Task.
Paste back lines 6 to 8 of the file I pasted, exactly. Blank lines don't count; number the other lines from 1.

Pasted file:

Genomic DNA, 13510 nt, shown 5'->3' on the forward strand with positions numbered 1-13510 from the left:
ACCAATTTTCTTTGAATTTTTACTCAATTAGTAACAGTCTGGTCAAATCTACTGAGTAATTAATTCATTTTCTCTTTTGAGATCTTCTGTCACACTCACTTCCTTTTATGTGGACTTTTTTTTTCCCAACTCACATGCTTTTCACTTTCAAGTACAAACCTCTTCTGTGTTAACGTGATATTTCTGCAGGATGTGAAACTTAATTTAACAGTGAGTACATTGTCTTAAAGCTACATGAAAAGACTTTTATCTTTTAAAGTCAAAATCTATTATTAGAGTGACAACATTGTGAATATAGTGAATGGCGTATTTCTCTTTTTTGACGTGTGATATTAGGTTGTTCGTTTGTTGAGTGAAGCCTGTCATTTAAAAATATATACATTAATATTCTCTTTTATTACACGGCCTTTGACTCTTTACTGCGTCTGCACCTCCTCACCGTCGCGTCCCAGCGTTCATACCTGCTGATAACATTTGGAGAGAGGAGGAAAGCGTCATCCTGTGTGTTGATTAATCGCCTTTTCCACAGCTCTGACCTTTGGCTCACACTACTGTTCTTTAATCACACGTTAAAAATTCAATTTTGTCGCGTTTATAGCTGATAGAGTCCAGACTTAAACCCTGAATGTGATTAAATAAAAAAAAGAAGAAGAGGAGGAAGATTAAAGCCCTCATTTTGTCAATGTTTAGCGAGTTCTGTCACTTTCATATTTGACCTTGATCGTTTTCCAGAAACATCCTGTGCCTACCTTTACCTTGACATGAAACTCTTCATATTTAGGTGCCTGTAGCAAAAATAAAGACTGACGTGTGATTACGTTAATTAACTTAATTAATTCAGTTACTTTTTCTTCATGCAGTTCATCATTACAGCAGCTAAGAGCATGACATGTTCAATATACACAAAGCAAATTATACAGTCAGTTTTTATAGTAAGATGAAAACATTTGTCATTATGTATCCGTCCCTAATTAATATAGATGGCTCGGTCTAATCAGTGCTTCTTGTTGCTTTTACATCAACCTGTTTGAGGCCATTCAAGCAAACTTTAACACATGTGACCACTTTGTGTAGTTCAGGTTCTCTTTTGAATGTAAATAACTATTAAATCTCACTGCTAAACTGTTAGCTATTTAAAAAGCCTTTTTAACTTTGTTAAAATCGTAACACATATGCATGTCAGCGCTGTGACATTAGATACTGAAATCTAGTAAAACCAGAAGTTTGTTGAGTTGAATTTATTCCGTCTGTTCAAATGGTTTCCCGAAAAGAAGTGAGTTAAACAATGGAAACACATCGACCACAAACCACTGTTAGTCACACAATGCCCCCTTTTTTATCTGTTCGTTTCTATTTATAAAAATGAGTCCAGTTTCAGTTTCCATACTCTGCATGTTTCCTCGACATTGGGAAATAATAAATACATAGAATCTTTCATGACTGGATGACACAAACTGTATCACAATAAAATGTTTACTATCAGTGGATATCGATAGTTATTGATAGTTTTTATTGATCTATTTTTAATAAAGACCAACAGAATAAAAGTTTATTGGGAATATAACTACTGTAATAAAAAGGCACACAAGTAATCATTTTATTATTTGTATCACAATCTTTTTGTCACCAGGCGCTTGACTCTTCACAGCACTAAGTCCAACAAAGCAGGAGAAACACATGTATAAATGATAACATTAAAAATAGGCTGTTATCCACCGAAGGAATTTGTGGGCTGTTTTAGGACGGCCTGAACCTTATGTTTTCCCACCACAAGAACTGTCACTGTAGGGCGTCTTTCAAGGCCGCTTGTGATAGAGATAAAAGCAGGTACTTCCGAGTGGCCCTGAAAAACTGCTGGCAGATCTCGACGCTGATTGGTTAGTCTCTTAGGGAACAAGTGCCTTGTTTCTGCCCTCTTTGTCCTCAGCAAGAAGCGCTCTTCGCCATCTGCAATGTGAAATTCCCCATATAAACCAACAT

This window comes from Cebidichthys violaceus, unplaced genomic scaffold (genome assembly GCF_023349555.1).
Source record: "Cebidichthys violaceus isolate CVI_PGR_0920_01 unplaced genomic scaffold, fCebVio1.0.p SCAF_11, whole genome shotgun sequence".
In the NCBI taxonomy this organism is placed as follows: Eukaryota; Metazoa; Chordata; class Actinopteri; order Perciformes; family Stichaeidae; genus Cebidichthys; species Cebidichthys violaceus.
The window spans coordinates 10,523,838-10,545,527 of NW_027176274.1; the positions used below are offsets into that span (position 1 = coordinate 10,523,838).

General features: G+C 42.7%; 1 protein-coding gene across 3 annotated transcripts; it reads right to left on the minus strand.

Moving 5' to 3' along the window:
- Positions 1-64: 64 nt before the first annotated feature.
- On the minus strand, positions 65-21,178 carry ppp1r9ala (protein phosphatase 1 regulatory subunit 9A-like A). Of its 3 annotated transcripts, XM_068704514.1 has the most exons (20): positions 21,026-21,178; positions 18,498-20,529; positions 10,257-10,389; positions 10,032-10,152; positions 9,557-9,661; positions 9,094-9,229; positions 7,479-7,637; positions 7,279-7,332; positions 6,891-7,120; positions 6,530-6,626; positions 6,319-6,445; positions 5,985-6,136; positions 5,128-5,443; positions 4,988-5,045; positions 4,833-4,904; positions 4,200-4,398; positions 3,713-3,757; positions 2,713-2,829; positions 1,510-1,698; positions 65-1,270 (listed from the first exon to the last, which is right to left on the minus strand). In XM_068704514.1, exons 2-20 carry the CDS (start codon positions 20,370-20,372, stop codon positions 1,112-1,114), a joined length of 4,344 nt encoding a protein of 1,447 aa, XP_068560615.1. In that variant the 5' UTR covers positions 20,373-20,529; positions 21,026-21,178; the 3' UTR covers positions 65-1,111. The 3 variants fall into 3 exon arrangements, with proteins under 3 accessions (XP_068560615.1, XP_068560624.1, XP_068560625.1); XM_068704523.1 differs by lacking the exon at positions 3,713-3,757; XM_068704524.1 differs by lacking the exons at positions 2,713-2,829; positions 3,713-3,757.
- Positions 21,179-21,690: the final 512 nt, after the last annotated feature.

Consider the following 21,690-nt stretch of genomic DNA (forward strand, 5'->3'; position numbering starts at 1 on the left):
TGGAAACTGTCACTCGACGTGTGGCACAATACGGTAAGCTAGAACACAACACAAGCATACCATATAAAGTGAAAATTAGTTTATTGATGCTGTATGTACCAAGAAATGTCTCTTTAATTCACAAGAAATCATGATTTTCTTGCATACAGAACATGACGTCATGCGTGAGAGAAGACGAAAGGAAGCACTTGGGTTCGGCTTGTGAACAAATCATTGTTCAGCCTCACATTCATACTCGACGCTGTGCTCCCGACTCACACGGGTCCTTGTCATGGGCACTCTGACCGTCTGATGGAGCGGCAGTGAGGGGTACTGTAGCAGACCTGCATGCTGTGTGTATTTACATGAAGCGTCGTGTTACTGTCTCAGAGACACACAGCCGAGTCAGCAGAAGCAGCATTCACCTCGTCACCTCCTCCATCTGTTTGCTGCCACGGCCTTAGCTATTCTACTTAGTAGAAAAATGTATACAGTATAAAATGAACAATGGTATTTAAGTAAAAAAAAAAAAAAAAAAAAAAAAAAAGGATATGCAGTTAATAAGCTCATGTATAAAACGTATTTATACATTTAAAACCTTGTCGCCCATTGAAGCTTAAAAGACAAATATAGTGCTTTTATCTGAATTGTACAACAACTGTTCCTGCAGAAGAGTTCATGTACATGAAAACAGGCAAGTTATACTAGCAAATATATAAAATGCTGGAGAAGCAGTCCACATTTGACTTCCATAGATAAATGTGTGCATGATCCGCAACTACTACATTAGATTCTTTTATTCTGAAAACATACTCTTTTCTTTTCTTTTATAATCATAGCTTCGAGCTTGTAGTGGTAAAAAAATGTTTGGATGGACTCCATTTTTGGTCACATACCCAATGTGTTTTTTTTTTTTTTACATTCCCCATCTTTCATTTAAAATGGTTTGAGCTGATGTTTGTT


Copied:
The window spans coordinates 10,523,838-10,545,527 of NW_027176274.1; the positions used below are offsets into that span (position 1 = coordinate 10,523,838).

General features: G+C 42.7%; 1 protein-coding gene across 3 annotated transcripts; it reads right to left on the minus strand.

Moving 5' to 3' along the window: